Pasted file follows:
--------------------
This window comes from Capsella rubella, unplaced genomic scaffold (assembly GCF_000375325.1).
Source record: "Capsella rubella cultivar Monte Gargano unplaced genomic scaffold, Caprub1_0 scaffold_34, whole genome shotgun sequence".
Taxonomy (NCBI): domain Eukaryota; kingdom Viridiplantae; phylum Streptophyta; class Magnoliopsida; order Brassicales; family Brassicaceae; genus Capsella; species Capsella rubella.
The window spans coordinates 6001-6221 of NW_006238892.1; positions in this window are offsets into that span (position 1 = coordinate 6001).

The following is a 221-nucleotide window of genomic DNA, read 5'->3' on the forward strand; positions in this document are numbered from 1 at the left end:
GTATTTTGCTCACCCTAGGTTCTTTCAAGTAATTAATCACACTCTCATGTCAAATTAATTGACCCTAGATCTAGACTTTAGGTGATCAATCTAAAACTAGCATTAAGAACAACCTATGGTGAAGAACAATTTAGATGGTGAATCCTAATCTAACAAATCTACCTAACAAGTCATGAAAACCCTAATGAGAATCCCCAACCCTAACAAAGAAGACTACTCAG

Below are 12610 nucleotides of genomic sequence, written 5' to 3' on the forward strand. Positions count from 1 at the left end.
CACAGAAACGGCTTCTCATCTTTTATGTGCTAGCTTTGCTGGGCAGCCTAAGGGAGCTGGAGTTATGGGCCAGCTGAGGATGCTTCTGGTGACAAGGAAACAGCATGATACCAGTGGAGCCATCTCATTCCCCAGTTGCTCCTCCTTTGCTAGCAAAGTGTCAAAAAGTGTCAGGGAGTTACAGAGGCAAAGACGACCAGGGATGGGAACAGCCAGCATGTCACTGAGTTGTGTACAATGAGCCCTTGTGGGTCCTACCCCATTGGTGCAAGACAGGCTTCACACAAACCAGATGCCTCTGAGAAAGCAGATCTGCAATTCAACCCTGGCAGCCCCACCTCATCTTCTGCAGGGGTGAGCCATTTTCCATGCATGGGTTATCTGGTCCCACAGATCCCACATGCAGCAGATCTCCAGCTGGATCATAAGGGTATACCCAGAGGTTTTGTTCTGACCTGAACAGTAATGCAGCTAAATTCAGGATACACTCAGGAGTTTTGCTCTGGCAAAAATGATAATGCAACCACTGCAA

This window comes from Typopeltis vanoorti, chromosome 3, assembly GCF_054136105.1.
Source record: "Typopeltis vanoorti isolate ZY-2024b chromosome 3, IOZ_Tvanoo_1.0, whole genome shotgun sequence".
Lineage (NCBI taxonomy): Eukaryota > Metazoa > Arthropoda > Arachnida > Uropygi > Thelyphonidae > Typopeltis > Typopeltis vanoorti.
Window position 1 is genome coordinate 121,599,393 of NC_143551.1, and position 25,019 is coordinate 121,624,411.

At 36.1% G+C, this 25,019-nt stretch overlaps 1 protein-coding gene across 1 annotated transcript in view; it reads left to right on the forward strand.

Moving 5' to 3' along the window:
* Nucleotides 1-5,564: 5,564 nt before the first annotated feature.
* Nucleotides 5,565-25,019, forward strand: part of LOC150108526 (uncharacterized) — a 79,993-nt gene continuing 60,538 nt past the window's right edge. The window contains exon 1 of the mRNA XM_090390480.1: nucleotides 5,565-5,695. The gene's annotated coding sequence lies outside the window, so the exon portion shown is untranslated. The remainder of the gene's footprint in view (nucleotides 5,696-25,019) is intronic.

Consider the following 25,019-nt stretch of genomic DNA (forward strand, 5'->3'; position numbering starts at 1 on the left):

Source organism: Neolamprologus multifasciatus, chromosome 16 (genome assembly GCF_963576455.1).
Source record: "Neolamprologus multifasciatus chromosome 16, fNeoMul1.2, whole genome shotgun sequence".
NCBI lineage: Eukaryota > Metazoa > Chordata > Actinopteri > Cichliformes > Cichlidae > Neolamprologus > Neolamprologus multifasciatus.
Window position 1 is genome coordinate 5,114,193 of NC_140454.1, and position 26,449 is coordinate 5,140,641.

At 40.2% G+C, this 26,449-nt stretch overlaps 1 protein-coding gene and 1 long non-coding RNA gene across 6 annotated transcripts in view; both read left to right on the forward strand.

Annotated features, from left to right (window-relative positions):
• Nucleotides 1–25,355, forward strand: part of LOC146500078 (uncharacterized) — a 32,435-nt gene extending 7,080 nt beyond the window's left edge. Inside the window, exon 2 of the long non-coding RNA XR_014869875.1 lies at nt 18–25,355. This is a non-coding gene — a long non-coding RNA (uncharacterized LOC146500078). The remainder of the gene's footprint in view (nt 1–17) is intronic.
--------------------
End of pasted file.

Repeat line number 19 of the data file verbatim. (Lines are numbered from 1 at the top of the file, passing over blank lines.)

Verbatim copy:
Source record: "Neolamprologus multifasciatus chromosome 16, fNeoMul1.2, whole genome shotgun sequence".